[0062] Common procedures and methods in the gene recombination technology can be used in the construction of the above-mentioned trehalose phosphorylase expression vector into which the gene of the present invention has been introduced. Included in such procedures and methods are a DNA digestion process using various restriction endonucleases, SI nucleases, etc., a DNA linking process using T4 DNA ligase, etc., agarose gel electrophoresis, a DNA isolation and purification process by polyacrylamide gel electrophoresis, etc., and a DNA recovery and purification process using phenol extraction etc. Confirmation of a plasmid vector in host cells can be carried out by fractionating the plasmid DNA by an alkali-SDS extraction method (H. C. Birnboim, and J. Doly, Nucletic Acids Res., 7, 1513 (1979)), and the like, processing it by various restriction endonucleases, and verifying presence or absence of the restriction endonuclease recognizing sites or determining the length of formed DNA fragments. Such confirmation can also be performed by analyzing the base sequence of gene by the Sanger's sequencing method (F. Sanger, et al., Proc. Natl. Acad. Sci., U.S.A., 74, 5463 (1977)) and the like. Various plasmid vectors such as pUC18 or vectors originating therefrom are suitably used as an original vector for the construction of a recombinant. However, conventionally known various vectors such as various virus vectors, various plasmids, cosmids, and the like, including bacterio phages, animal viruses and plant viruses, can also be used without restriction.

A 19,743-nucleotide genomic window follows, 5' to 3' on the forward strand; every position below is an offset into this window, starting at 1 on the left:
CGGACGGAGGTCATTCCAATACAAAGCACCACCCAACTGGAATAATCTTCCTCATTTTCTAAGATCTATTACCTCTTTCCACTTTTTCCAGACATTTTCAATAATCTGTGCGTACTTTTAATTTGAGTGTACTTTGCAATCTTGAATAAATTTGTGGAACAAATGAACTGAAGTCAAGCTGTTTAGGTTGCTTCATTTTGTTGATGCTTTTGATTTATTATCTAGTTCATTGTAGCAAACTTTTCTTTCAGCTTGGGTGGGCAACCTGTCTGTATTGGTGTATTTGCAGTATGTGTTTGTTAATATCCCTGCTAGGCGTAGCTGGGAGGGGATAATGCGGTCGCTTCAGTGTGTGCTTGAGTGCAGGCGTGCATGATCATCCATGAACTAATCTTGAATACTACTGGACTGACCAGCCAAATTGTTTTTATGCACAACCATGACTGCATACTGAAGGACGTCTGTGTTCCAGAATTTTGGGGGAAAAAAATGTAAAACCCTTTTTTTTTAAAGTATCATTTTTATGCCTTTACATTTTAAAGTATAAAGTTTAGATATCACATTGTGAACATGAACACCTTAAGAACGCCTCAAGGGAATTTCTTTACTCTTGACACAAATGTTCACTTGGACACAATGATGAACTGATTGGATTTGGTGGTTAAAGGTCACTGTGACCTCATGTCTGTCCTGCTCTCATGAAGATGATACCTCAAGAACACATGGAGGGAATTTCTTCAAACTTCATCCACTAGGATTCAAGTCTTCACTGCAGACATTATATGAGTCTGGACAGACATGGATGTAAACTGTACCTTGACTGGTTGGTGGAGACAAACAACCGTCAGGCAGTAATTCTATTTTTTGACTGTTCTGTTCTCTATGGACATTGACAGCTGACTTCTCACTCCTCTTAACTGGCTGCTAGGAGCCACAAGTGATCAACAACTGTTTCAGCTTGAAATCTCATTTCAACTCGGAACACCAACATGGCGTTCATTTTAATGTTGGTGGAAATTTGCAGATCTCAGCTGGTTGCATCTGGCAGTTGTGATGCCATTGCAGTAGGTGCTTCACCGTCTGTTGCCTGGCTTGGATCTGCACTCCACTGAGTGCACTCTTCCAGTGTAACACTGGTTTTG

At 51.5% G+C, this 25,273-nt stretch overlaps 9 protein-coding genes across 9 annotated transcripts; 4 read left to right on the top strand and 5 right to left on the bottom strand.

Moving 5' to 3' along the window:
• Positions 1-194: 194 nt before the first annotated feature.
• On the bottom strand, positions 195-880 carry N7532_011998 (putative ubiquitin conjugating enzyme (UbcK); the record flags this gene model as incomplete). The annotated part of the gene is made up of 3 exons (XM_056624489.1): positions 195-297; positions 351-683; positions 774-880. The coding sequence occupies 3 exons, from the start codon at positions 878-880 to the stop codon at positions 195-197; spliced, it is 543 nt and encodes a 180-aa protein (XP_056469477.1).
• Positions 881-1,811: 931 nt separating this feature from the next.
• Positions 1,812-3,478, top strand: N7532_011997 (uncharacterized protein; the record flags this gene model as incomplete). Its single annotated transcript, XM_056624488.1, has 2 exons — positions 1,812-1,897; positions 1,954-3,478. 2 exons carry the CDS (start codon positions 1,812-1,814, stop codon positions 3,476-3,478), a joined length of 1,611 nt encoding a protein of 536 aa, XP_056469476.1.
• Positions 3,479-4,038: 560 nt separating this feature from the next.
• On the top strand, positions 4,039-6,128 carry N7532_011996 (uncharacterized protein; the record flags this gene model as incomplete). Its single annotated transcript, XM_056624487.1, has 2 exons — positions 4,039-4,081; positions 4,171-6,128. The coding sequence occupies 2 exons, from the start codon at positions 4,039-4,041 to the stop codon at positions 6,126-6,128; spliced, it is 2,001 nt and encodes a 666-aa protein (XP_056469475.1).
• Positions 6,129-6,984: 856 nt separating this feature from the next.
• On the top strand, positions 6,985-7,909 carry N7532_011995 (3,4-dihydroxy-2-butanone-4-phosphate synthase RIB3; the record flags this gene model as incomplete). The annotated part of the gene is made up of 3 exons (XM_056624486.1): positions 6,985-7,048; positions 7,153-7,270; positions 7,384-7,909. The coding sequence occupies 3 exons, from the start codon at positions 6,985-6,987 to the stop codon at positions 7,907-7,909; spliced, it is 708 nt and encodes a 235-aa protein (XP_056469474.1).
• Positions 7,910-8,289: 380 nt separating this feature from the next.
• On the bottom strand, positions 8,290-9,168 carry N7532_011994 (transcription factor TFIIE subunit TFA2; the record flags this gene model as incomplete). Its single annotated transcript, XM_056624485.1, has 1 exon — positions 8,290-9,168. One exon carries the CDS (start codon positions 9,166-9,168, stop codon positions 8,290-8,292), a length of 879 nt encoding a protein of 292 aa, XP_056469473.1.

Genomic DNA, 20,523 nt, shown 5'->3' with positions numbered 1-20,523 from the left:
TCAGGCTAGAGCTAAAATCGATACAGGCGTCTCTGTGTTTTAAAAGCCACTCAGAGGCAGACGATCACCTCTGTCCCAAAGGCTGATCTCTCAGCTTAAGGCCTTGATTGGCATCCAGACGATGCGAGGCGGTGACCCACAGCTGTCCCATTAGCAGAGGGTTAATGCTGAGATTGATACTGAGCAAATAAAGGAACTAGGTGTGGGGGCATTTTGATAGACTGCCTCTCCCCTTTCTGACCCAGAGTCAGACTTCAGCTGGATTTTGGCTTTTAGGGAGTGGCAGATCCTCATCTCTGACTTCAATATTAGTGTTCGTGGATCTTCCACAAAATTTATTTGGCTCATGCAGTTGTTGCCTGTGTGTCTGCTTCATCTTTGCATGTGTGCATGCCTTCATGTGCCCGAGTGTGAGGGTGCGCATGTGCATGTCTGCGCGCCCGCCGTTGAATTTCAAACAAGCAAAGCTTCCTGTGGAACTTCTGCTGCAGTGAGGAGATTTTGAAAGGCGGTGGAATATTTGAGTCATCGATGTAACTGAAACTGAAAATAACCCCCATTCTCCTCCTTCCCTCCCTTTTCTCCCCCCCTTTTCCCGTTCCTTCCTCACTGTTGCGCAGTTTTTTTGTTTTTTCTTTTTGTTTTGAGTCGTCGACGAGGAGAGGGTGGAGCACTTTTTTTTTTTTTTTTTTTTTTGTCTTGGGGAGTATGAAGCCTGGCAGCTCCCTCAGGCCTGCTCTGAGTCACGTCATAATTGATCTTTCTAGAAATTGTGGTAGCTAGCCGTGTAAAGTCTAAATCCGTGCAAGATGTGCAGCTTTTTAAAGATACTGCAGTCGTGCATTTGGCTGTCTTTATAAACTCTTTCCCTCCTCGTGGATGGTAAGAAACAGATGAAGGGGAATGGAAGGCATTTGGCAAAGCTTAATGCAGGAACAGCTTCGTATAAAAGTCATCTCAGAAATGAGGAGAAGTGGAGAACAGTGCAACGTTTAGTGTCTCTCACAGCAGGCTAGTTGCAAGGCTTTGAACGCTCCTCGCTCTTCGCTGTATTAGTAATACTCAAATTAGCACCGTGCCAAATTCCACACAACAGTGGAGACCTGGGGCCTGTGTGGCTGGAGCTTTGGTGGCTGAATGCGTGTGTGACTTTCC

[0063] In order to cause the transformant into which the vector possessing the gene of the present invention has been incorporated to express the objective trehalose phosphorylase, such a vector must have, in addition to the gene of the present invention, various controlling elements which are required for the expression such as promoters; transcription elements such as transcription termination signals, poly A chain addition signals (in the case where eucaryotic cells are host cells), etc.; translation elements such as ribosome combining sites; and the like. Given as examples of promoters are promoters for Escherichia coli such as trp promoter, lac promoter, recA promoter, λ PL promoter, lpp promoter, tac promoter; promoters for Bacillus subtilis such as SP01 promoter, SP02 promoter, and pen promoter; promoters for yeasts and other eucaryotic cells, such as pH05 promoter, GAL1 promoter, GAL7 promoter, PGK promoter, GAP promoter, ADHI promoter, promoter derived from SV-40; and the like. These controlling elements may be caused to be present in the vector by selecting a plasmid comprising these as an original vector in the construction of the expression vector or by isolating such elements from a plasmid including the same or chemically synthesizing the same for incorporation into a suitable vector. A desired trehalose phosphorylase expression vector can be acquired in this manner. When Escherichia coli is used as a host cell, both types of expression vector systems, a system in which the target trehalose phosphorylase is directory expressed in the cells and a system in which the target trehalose phosphorylase is secreted and expressed in periplasm layer, are included.